As part of its in-depth investigation, the Commission has declared it has assessed more than 2,000 different product markets and reviewed 2.7 million internal documents.

Test passed

Last week, after 7 months, Bayer’s executive board could finally breathe a sigh of relief: the European Commission confirmed it has approved under the EU Merger Regulation the acquisition of Monsanto by Bayer. Commissioner Margrethe Vestager, in charge of competition policy, stressed: “We have approved Bayer’s plans to take over Monsanto because the parties’ remedies, worth well over €6 billion, meet our competition concerns in full. Our decision ensures that there will be effective competition and innovation in seeds, pesticides and digital agriculture markets also after this merger”.

“In particular, we have made sure that the number of global players actively competing in these markets stays the same. That is important because we need competition to ensure farmers have a choice of different seed varieties and pesticides at affordable prices”, she added. “We need competition to push companies to innovate in digital agriculture and to continue to develop new products that meet the high regulatory standards in Europe, to the benefit of all Europeans and the environment”, she also said.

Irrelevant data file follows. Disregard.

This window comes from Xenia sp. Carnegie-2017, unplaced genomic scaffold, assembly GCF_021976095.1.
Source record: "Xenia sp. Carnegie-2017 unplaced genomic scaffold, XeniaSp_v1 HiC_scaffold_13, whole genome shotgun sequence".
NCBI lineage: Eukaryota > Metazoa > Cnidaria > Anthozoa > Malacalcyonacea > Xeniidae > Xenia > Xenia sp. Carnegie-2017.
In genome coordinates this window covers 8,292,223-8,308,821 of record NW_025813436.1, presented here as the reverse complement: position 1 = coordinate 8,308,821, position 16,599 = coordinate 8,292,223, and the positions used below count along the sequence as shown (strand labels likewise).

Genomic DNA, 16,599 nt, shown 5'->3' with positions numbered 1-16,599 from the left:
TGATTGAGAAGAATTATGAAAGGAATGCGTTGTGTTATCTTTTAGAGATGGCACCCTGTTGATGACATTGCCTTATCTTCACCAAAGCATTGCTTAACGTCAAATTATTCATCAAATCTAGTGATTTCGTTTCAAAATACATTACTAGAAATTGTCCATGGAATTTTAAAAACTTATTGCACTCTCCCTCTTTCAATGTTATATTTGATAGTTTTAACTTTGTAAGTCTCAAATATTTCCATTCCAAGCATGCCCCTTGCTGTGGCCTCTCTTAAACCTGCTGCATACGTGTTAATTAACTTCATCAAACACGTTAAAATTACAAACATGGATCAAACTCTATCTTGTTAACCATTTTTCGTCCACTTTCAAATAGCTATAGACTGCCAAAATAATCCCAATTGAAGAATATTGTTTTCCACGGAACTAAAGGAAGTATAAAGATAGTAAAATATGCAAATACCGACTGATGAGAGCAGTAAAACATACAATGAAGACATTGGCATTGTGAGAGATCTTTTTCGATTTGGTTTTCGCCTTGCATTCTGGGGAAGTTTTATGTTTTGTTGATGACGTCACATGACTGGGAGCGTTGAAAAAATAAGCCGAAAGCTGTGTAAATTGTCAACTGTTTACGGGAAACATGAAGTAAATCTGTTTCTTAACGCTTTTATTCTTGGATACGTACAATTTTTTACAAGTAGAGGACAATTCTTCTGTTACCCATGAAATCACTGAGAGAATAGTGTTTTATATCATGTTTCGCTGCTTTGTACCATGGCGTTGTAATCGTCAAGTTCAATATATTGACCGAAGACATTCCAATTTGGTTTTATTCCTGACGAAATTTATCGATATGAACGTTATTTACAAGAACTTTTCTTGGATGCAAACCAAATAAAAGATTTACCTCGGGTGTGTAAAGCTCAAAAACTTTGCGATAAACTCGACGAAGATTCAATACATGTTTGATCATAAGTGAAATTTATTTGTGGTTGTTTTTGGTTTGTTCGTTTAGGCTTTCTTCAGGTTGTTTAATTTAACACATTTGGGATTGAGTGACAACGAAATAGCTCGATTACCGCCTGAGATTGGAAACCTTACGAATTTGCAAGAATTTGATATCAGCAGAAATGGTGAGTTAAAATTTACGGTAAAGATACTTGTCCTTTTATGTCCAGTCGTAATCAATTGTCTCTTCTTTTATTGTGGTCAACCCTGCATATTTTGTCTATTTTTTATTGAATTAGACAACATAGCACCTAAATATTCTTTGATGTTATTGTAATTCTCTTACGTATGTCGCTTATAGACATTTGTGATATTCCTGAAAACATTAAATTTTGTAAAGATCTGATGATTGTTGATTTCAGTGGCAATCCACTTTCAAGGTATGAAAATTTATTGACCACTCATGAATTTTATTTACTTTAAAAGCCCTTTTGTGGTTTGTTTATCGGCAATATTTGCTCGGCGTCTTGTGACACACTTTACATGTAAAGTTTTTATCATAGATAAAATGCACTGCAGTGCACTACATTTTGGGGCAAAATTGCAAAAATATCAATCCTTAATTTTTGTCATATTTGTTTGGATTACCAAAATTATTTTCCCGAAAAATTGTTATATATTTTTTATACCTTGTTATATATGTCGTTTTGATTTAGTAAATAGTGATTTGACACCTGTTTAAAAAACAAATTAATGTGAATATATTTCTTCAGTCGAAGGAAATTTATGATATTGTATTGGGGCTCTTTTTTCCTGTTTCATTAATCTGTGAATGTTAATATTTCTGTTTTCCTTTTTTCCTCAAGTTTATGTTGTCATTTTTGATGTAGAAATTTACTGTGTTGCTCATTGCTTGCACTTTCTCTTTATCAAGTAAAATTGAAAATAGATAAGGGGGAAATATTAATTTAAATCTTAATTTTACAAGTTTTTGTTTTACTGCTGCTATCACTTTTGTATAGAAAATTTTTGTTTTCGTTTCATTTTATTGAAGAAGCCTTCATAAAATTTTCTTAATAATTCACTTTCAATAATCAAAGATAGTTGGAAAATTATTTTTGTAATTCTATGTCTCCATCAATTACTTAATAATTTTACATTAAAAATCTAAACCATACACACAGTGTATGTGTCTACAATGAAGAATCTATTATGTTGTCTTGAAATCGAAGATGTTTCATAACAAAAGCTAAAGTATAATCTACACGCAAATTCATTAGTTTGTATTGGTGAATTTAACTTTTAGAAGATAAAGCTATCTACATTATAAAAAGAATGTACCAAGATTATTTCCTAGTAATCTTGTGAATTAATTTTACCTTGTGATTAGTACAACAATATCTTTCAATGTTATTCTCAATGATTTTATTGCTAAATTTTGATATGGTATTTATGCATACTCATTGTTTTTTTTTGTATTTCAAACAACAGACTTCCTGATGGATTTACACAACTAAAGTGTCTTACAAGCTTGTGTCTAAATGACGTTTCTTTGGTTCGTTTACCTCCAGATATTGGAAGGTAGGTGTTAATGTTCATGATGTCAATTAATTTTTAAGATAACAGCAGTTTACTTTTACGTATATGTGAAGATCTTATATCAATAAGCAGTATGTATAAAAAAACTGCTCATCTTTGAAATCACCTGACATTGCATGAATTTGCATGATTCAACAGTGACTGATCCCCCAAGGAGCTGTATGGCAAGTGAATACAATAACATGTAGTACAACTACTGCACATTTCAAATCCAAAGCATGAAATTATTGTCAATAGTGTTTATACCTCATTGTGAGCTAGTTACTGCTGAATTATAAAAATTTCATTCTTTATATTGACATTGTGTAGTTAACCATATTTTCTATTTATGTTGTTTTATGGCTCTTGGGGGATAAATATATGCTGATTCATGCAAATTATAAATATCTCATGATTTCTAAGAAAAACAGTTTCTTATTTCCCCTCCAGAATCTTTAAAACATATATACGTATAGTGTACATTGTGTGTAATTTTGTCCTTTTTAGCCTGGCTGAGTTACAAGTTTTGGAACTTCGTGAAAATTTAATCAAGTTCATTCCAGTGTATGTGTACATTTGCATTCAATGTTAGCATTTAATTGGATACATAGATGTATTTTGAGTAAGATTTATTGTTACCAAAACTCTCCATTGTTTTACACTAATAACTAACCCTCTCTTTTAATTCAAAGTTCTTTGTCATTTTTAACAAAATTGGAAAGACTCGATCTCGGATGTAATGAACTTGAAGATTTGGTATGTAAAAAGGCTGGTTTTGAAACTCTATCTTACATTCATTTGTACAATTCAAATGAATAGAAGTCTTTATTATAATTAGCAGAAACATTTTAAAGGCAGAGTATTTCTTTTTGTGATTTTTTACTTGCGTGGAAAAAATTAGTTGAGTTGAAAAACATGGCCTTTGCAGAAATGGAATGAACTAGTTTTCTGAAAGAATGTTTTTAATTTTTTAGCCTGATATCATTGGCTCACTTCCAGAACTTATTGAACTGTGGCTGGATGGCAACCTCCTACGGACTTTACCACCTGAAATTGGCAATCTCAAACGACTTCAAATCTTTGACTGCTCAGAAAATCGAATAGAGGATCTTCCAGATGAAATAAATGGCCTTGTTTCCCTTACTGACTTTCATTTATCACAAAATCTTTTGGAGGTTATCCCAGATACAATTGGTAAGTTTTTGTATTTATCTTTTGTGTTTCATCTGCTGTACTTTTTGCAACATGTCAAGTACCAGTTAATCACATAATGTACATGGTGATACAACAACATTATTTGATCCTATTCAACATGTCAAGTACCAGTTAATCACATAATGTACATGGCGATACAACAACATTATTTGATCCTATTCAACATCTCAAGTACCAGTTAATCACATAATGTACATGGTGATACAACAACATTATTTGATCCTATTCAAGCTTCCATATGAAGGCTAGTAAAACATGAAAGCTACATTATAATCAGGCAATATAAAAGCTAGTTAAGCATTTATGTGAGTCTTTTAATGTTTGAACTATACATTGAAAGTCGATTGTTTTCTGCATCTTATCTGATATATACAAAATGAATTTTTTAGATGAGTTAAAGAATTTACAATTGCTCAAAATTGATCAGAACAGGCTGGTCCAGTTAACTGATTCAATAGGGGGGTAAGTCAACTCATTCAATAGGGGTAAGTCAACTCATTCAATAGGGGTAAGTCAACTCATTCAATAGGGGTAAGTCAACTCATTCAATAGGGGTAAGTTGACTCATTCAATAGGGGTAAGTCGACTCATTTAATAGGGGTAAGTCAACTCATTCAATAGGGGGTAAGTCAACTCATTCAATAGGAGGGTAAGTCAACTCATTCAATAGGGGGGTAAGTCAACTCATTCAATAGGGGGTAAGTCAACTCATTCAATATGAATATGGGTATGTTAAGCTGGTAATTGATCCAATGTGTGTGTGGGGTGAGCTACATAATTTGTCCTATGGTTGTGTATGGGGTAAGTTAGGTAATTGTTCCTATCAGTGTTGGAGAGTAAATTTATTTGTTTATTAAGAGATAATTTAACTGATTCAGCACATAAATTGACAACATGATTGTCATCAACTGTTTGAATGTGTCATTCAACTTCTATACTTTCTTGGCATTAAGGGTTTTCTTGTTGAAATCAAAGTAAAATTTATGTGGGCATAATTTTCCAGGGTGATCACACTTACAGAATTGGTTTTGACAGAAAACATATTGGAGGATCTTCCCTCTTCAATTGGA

Competition concerns

In an official EU statement, Brussels also declared the merger is conditional “on the divestiture of an extensive remedy package, which addresses the parties’ overlaps in seeds, pesticides and digital agriculture”. Indeed, the deal secured EU approval only after the companies offered to sell some of its herbicide and seeds businesses to rival BASF SE, to alleviate the EU’s watchdog’s concerns that the tie up with the giant American agribusiness Monsanto would hurt competition in the EU.

According to the Financial Times, BASF agreed to buy Bayer’s non-selective herbicide business and some of its seeds business in October for €5.9 billion, and has recently agreed a further purchase of its rival’s vegetable seed business for around €1.5 billion. The Commission is due to rule on the BASF deal by April 16.

Third giga-merger